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Pfc. Delford McCallister of Canton, Ohio, is part of the Ohio Army National Guard's 1-134th Field Artillery Battalion that is providing gate security at Aviano Air Base, Italy, and at other bases in Europe.
Pfc. Delford McCallister of Canton, Ohio, is part of the Ohio Army National Guard's 1-134th Field Artillery Battalion that is providing gate security at Aviano Air Base, Italy, and at other bases in Europe. (Charlie Coon / S&S)
Pfc. Delford McCallister of Canton, Ohio, is part of the Ohio Army National Guard's 1-134th Field Artillery Battalion that is providing gate security at Aviano Air Base, Italy, and at other bases in Europe.
Pfc. Delford McCallister of Canton, Ohio, is part of the Ohio Army National Guard's 1-134th Field Artillery Battalion that is providing gate security at Aviano Air Base, Italy, and at other bases in Europe. (Charlie Coon / S&S)
Spc. Matthew Locker, Louisville, Ohio, 1-134th Field Artillery Battalion.
Spc. Matthew Locker, Louisville, Ohio, 1-134th Field Artillery Battalion. (Charlie Coon / S&S)
Pfc. Joseph Demczyk of Medina, Ohio.
Pfc. Joseph Demczyk of Medina, Ohio. (Charlie Coon / S&S)

AVIANO AIR BASE, Italy — When Pfc. Joseph Demczyk joined the Ohio Army National Guard in April 2002, he said it was to earn money for college.

“I never thought our unit would be activated,” said Demczyk, part of the 1-134th Field Artillery Battalion. “The recruiter told me our unit hadn’t been activated since the Korean War.”

As Pvt. Gomer Pyle used to say, “Surprise, surprise, surprise!”

Demczyk and about 460 other Ohio Guard members are the latest to be called to Europe to help guard the gates at U.S. military bases such as Aviano Air Base. Other Ohioans are now on duty in England and throughout the Benelux — Belgium, Netherlands, Luxembourg — region. The rotation is the latest to augment security at certain European bases.

Demczyk never had been overseas or on a plane for nine hours. The 19-year-old thought his role in the war on terrorism would be performed stateside.

“I’m not worried,” Demczyk said. “If anything did happen, we’re well trained to handle it.”

Could be worse. Demczyk is single and Italy isn’t Iraq.

Spc. Matthew Locker, on the other hand, has a 10-year-old son, Corey, and a tattoo of Corey on his leg to prove it.

“I was pretty much missing home by the time I got to Indiana [for the flight over],” said Locker, who is a tattoo artist back in Louisville (pronounced “Lewis”-ville, population 8,900).

“But how many opportunities do you get to see Europe? I’m going to take advantage of it.”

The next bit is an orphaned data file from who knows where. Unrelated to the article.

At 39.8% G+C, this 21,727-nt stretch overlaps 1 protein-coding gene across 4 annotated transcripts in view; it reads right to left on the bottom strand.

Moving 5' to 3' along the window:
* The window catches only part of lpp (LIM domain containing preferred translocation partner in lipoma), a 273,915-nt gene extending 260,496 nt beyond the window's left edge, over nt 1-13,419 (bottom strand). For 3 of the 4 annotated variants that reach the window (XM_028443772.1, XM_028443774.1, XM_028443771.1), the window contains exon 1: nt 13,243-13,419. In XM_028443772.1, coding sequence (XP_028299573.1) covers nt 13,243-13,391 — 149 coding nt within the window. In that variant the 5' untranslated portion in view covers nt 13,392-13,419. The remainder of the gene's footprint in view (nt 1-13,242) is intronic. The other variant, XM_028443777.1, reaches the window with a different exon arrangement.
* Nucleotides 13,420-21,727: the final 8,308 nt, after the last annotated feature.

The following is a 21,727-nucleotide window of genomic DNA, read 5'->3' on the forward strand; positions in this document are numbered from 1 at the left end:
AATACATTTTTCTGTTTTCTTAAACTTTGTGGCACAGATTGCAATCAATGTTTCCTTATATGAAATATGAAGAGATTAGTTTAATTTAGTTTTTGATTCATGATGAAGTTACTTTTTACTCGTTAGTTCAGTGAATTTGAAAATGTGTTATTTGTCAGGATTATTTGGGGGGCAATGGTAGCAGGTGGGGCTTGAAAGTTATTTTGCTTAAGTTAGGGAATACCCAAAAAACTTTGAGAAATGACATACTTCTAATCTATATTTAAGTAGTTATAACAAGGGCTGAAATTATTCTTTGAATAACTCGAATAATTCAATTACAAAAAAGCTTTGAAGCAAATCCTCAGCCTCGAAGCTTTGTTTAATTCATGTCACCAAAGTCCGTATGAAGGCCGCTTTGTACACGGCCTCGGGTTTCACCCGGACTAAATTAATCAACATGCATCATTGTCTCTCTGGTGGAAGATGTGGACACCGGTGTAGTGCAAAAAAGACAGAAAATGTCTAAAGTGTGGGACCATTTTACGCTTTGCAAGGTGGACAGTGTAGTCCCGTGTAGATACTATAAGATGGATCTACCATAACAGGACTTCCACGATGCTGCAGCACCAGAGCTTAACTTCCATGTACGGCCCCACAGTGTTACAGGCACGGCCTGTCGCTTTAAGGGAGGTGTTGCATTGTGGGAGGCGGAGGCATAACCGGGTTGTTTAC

The Ohio Guard replaced the Minnesota National Guard’s 34th Infantry Division. Before them came part-time soldiers from the 92nd Infantry Brigade from of Puerto Rico, the 28th Infantry Division from Pennsylvania and the 35th Infantry Division from New Mexico.

Pfc. Joshua Comm was pulled away from his job as a bartender, server and karaoke operator. Checking IDs at the Aviano gate sounds right up his alley.

“It’s a personable job,” Comm said. “I like greeting people and getting to know the people on base.

“Knowing all these [fellow Ohio Guard members] has made it a lot easier. I’d never been overseas. I’m sure everyone was a little nervous.”

First Sgt. William Burger can tell them what it’s like. He spent 14 years as an active-duty soldier, and knew about missing family and deployments long before receiving his orders to go to Aviano.

He’s married with an 11-year-old son and 9-year-old daughter and said he gets regular updates on their antics.

His job in Italy is to ensure that his soldiers’ wide-eyed awe is grounded by the reality of their duties. Boots are shined, hats worn correctly.

There’s to be no smoking and joking at the guard gate. Incoming motorists, who are mostly Air Force personnel, are to be treated with eye-to-eye respect.

“They’re not only representing themselves, but also the state of Ohio and the Army,” Burger said. “We don’t want people coming through the gate wondering what our standards are.”

Locker said his son, Corey, has a good group of father figures back home, in particular his uncles, who’ll take the 10-year-old hunting and fishing until Dad gets home.

In the meantime, father and son will send e-mails back and forth and run up the phone bill.

“I just keep in mind that every day is one day closer to home,” he said.

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